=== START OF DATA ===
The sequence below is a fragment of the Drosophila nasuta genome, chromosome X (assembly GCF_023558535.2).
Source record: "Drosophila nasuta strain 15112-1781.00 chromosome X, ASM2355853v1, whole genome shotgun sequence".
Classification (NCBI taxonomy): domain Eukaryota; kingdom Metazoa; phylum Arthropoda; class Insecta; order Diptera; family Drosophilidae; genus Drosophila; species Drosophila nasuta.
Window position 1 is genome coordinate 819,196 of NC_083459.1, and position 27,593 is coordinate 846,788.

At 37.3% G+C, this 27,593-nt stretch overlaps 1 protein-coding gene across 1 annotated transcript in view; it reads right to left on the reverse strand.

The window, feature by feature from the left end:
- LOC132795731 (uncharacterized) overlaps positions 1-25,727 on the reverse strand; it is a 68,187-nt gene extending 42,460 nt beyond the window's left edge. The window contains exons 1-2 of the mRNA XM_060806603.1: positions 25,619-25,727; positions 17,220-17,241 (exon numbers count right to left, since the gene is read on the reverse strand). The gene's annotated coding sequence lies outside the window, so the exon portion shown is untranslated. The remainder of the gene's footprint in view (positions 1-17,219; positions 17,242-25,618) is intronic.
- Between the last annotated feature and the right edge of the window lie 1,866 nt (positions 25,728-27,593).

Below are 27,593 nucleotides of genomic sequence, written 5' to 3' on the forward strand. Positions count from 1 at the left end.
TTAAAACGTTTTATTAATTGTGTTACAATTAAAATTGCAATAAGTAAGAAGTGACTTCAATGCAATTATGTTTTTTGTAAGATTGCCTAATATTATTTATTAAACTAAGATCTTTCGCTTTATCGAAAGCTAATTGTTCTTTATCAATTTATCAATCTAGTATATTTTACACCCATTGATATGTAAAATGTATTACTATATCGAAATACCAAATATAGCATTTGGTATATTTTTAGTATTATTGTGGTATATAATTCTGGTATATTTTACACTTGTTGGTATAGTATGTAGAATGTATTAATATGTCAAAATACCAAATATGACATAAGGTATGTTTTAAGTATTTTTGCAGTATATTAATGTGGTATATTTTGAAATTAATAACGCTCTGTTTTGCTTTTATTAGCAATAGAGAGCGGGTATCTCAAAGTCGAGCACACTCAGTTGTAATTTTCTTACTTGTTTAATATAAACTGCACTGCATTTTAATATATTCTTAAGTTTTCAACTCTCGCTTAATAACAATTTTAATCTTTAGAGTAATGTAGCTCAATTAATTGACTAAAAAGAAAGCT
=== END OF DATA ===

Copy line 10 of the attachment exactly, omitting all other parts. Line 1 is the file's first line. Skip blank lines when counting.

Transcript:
TTAAAACGTTTTATTAATTGTGTTACAATTAAAATTGCAATAAGTAAGAAGTGACTTCAATGCAATTATGTTTTTTGTAAGATTGCCTAATATTATTTATTAAACTAAGATCTTTCGCTTTATCGAAAGCTAATTGTTCTTTATCAATTTATCAATCTAGTATATTTTACACCCATTGATATGTAAAATGTATTACTATATCGAAATACCAAATATAGCATTTGGTATATTTTTAGTATTATTGTGGTATATAATTCTGGTATATTTTACACTTGTTGGTATAGTATGTAGAATGTATTAATATGTCAAAATACCAAATATGACATAAGGTATGTTTTAAGTATTTTTGCAGTATATTAATGTGGTATATTTTGAAATTAATAACGCTCTGTTTTGCTTTTATTAGCAATAGAGAGCGGGTATCTCAAAGTCGAGCACACTCAGTTGTAATTTTCTTACTTGTTTAATATAAACTGCACTGCATTTTAATATATTCTTAAGTTTTCAACTCTCGCTTAATAACAATTTTAATCTTTAGAGTAATGTAGCTCAATTAATTGACTAAAAAGAAAGCT